The DiMaggio career championship ring has some very neat features about it:

1) They limited Production to 56 (according to Goldin auctions, they stopped in the mid 20′s, making this ring even rarer).

2) Like the Mantle ring, the DiMaggio ring contains real diamonds

3) The ring is made of solid 10K yellow gold

4) The ring was made with the blessing of the Joe DiMaggio and his estate

5) The ring comes with certified paperwork with a raised stamp from the estate, and a certificate of authenticity (I believe also with a raised stamp)

6) The championship ring includes a magnificent presentation glass box display, so you can display the championship ring and signed ball

7) The ring’s sides, feature DiMaggio’s important career milestones and one side almost entirely pays homage to his amazing 56 game hitting streak.

8) Ok, here’s the really cool part – it comes with a signed Joe DiMaggio ball, and includes the caption “Yankee clipper” and is numbered to match the number on the baseball. (There are many bogus DiMaggio baseballs in the market place, so here’s your chance to own a real ring and real signed ball!

The Yankee ring, ball, and box will probably sell for under $5,000 so this could be a great deal if you are looking to acquire a neat DiMaggio championship ring.

Please remember I buy championship rings. If you would like to sell your championship ring, how about we talk?

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spot for Championship Rings, please visit:
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Lou Gehrig’s World Series Rings

March 11, 2015

Pictured below are authentic 1927 and 1938 Yankee Player World Series rings. Although not Gehrig’s actual rings, they offer a glimpse of what his rings looked like.

New York Yankee World Series 1927 Rings

The significance of the World Series rings above is that they are the first and last World Series rings Gehrig won as a player.

Lou Gehrig had an amazing Hall of Fame career – a lifetime .340 batting average, two time AL MVP titles, a Triple Crown in 1934, a three time AL home run champion, and the first Yankee player to have his number retired.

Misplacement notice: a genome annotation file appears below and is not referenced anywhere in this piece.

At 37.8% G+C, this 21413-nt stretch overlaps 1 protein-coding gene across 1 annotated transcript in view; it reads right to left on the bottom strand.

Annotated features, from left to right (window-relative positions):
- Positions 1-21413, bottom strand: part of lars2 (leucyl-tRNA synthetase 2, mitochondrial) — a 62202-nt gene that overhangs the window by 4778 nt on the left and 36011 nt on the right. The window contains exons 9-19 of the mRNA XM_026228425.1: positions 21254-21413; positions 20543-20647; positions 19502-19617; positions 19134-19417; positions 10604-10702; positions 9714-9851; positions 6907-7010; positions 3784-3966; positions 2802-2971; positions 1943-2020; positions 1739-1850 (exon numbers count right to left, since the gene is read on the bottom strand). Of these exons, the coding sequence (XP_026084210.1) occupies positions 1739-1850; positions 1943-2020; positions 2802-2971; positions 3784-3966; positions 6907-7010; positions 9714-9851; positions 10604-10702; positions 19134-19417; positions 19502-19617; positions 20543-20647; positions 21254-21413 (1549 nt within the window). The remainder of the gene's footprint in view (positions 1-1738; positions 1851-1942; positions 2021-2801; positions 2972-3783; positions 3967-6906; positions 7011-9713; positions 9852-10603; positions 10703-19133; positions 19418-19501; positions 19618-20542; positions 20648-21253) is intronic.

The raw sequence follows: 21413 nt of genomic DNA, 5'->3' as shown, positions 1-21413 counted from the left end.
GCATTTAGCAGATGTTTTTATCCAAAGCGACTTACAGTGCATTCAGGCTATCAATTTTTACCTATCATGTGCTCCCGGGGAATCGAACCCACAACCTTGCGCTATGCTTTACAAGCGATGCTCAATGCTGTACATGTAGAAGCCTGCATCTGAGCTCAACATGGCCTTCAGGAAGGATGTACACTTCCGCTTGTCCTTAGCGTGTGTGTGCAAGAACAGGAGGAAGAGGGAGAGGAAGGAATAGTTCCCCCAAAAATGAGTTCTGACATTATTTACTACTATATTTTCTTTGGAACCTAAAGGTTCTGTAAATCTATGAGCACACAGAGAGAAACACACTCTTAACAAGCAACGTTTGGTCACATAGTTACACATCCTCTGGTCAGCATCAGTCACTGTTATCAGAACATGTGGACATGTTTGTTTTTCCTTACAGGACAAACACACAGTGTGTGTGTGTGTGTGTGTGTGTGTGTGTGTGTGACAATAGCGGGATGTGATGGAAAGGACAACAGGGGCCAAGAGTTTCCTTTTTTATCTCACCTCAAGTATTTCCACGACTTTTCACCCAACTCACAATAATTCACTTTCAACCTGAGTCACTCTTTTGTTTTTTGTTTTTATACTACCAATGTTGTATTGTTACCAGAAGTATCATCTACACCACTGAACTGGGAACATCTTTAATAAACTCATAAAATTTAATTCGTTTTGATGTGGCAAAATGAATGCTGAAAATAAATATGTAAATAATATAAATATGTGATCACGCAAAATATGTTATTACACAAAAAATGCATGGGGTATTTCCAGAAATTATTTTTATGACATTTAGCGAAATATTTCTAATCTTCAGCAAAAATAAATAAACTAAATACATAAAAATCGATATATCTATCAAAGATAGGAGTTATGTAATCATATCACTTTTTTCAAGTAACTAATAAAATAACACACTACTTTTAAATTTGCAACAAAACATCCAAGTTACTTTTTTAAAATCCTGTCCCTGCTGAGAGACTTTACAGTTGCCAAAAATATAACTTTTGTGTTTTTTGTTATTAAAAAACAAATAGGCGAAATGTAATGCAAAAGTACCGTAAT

We just don’t know how many World Series rings he was awarded. According to Wikipedia (yea, I know, it’s Wikipedia), he was a 6-time World Series Champion (1927, 1928, 1932, and 1936-1938) but his last major league game was in April of 1939.

It became apparent to Gehrig in April of 1939 that he could no longer play at the level that he was accustomed to, so he retired. The Yankees went on to win the World Series again in 1939 for their fourth consecutive championship. Did they award a World Series ring to Gehrig? If they did, it would have been his seventh World Series Ring.

When the Yankees honored him on July 4th at Yankee Stadium, they officially labeled it as “Lou Gehrig Appreciation Day”. The Yankees surprised him with a magnificent and beautiful, one of a kind trophy made by Dieges & Clust. Dieges & Clust manufactured the early Yankee championship rings, the Heisman Trophy, the Major-League baseball MVP and Cy Young awards.

The trophy made by Dieges & Clust for Gehrig was expensive; we know this thanks to Rob Lifson and his recent auction of the old Dieges & Clust archive records.

In all likelihood, the Yankees probably awarded Gehrig a team 1939 World Series ring that season, but I’m not 100% positive.

It’s a mystery what happened to Gehrig’s World Series rings. Barry Halper claimed to have once owned both Gehrig’s, and Ruth’s 1927 World Series rings. Charlie Sheen was photographed wearing Ruth’s rings a few years back, however no one is sure it’s an original or authentic ring.

Getting back to Lou Gehrig, I don’t believe a Gehrig World Series ring has ever been put in an auction or offered for sale.

I buy World Series rings. If you want to sell your World Series ring, please let me know.

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spot for Championship Rings, please visit:
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How to Spot Fake Vintage Yankee World Series Rings

February 4, 2015

Irv Lerner, the self titled, “Ring Man” polluted the championship ring hobby with plenty of fake rings over his long and disastrous career. He made plenty of vintage fake Yankee rings and here’s how you can avoid getting ripped off:

Yankee World Series Ring

Irv if you are reading this, please send the readers your newsletter where you proclaim you will make fake rings with any name on the ring. Any readers wanting to see the newsletter for yourself, get in touch with me. I will send you a copy.